Wednesday, 12.12.2007 / 4:46 PM CT / Feature
Sergei Zubov Has been Performing his Magic Nightly for the Stars since 1996
Simply put – Sergei Zubov is one of the greatest defensemen to ever play the game. He’s only been nominated for a Norris Trophy (given to the league’s top defenseman) once and that alone is a crime. But it’s how Zubov likes it; he does not want the individual accolades or the limelight. He just wants to win.
“For me, it’s all about winning and it’s all about playing for the team,” said Zubov. “It’s the only thing that is important to me.”
A big part of Zubov not being mentioned as a Norris candidate more often can be attributed to his non-desire to promote himself and his limited media exposure combined with the fact that the Stars play in the Western Conference. Perhaps this is the year that Zubov gets a real chance to win the award.
Zubov leads all league defensemen in scoring with 28 points in 31 games. The correlation between his stats and Dallas’ record is clear – when Zubov plays well, the Stars win. He has 21 points and a +16 rating in Dallas’ 16 wins this season while he has just 7 points and a –15 rating in the other 15 contests (losses or overtime/shootout losses).
“If you ask any coach around the league – when they are preparing to play our team, they talk quite a bit about him,” said Stars Head Coach Dave Tippett. “Zubie is not underrated by the players and coaches in this league but the light media exposure has kept him from becoming a household name with the common fan. But again, that’s the way he likes it.”
Zubov is the only defenseman in the league to collect 30-or-more assists and 40+ points in each of the last 11 seasons since 1995.
Watch Zubov on a Stars power play. Often, he’ll remain on the ice when the first unit changes and play the full two minutes from the point while Dallas has the man-advantage. Zubov is one of the main keys why Dallas’ power play has been very successful over the last decade. The Stars’ power play unit has ranked in the top eight of the league six times since he arrived. It ranks sixth this season.
“His game on the point is such that he has the ability to stay out there and that is important for us,” said Mike Modano. “He is very important to our power play and you can see it every night. Usually if we create a scoring chance on the power play he had something to do with it.”
Zubov definitely has the talent, but perhaps his greatest attribute as a hockey player is his brain and his vision to see a play before it happens.
“To me, there’s only a few players ever that I’ve had to change my call for and adapt my style to and he’s one of them,” said Stars play-by-play man Ralph Strangis. “Zubie, Hull and Modano are the only ones. Because when they’re on the ice, I always have to watch them on my periphery vision because they are going to do what no one else can do. With Hull it was like ‘Where’s Waldo’ - he’ll pop out of nowhere to shoot and score. With Modano it’s his skating and play-making ablity. With Zubie, I have to look over the ice when he’s got the puck and is looking over the ice. If you’re watching Zubov with the puck, you’re going to get burned because he is already looking at the next play.”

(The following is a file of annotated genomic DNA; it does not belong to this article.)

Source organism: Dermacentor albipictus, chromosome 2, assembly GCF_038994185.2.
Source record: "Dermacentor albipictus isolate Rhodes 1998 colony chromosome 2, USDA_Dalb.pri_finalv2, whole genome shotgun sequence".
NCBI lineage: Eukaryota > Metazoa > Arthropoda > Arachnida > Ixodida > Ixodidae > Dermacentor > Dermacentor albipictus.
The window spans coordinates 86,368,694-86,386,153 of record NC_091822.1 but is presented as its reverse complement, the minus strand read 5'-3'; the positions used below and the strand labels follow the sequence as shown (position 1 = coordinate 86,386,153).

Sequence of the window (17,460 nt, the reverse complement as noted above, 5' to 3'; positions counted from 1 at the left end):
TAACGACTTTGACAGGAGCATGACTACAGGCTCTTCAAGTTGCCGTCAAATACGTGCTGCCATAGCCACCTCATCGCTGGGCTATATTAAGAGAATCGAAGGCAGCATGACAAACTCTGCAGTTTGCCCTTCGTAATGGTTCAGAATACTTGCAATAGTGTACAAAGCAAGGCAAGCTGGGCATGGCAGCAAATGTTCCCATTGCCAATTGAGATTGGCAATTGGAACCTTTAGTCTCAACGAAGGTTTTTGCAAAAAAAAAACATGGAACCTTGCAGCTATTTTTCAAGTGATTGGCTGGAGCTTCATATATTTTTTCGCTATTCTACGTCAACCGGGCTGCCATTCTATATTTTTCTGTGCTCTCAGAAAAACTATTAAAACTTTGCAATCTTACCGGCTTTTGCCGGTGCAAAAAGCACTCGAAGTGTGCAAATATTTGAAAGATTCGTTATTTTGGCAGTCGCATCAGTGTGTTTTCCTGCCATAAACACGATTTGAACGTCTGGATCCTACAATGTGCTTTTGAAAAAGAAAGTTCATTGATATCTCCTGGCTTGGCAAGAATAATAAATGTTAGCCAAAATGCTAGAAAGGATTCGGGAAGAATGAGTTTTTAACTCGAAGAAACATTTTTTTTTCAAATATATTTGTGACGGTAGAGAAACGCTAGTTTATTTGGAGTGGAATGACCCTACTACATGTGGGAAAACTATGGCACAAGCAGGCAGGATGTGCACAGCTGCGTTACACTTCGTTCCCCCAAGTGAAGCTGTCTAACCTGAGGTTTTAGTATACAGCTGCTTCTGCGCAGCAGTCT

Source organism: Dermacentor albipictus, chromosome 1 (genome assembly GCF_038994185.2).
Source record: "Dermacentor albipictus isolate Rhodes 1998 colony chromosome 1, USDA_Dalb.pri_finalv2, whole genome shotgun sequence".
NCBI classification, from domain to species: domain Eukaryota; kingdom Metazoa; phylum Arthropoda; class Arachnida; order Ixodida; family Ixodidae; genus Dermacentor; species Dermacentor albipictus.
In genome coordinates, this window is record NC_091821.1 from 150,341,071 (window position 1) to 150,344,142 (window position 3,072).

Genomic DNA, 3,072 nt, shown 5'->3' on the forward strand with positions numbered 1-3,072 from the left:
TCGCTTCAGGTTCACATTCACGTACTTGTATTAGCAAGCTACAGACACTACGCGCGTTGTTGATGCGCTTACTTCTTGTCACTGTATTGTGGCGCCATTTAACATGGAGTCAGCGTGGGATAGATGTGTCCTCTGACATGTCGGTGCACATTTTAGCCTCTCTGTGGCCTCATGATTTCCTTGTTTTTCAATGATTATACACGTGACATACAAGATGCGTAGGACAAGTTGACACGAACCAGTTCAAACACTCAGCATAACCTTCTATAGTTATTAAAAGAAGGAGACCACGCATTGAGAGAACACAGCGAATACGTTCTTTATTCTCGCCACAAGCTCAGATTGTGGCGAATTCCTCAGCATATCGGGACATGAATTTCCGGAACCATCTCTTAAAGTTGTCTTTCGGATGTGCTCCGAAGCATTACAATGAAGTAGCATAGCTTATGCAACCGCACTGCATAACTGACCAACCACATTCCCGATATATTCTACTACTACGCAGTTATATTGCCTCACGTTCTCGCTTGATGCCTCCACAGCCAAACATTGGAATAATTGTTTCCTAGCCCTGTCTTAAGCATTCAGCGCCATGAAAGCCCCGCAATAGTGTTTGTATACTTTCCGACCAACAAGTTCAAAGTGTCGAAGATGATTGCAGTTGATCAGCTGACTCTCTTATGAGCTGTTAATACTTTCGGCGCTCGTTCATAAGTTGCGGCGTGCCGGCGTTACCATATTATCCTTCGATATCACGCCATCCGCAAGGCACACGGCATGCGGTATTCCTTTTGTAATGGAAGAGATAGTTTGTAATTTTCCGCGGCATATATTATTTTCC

Zubov earned his 600th career assist on Nov. 21 vs. Anaheim, becoming just the 15th defenseman in NHL history to reach the milestone.
“It’s great to play with Zubie,” said Modano. “He makes it look so easy. It’s his vision and his creativity that some people probably take for granted. This year is nothing different for him. He’s still an excellent player and has been consistent his entire career.”
Zubov had surgery in the off-season to repair a sports hernia and worked hard over the summer to be ready for training camp. The three-time All-Star continues to play at a high level at the age of 37.
“It speaks volumes about his love of the game and his commitment to the game. It’s a lot of hard work to come back from that (surgery),” said Tippett. “It’s like pulling teeth to get him off the ice for an optional skate. He loves the game and wants to be out there all the time. He is so smart and so skilled but he also has a real passion for the game that allows him to play at a top, top level.”
Zubov is known for his prowess on offense when he has the puck but his ability on defense to get the puck back has only gotten better over the years.
“He thinks that’s one of his greatest accomplishments is learning to play a smart defensive game,” said Tippett. “That speaks volumes about his ability to adapt, his ability to do whatever it takes to help the team win. He’s a big-minute guy and he has used his offensive ability to be a strong defensive player as well. It’s not by overpowering people; it’s by outthinking people and anticipating. It’s about doing things with the puck that doesn’t bring trouble on yourself. His defensive game is based on making strong plays and making smart, clever plays in all the areas.”
Still, you won’t hear Sergei Zubov talk about himself much. Wednesday at practice all he wanted to talk about was the game against the Kings on Thursday and the need to get another two points. One reporter brought up the great season he is having and asked him if deep-down he had any desire to win the Norris Trophy this season.
“No, not really. Honestly I don’t care about winning the Norris Trophy or any other individual award,” said Zubov. “For me, it’s all about winning for the team and my teammates.”
There is one word you can associate with Zubov – winner. Coach Tippett summed him up perfectly.
“That’s just the kind of person he is and it is what makes him a wonderful teammate and a great player.”
Perhaps a Norris Trophy is in the cards for Zubov this season. His on-ice performance has been great for a long time and this may be the year that the voters cannot ignore him.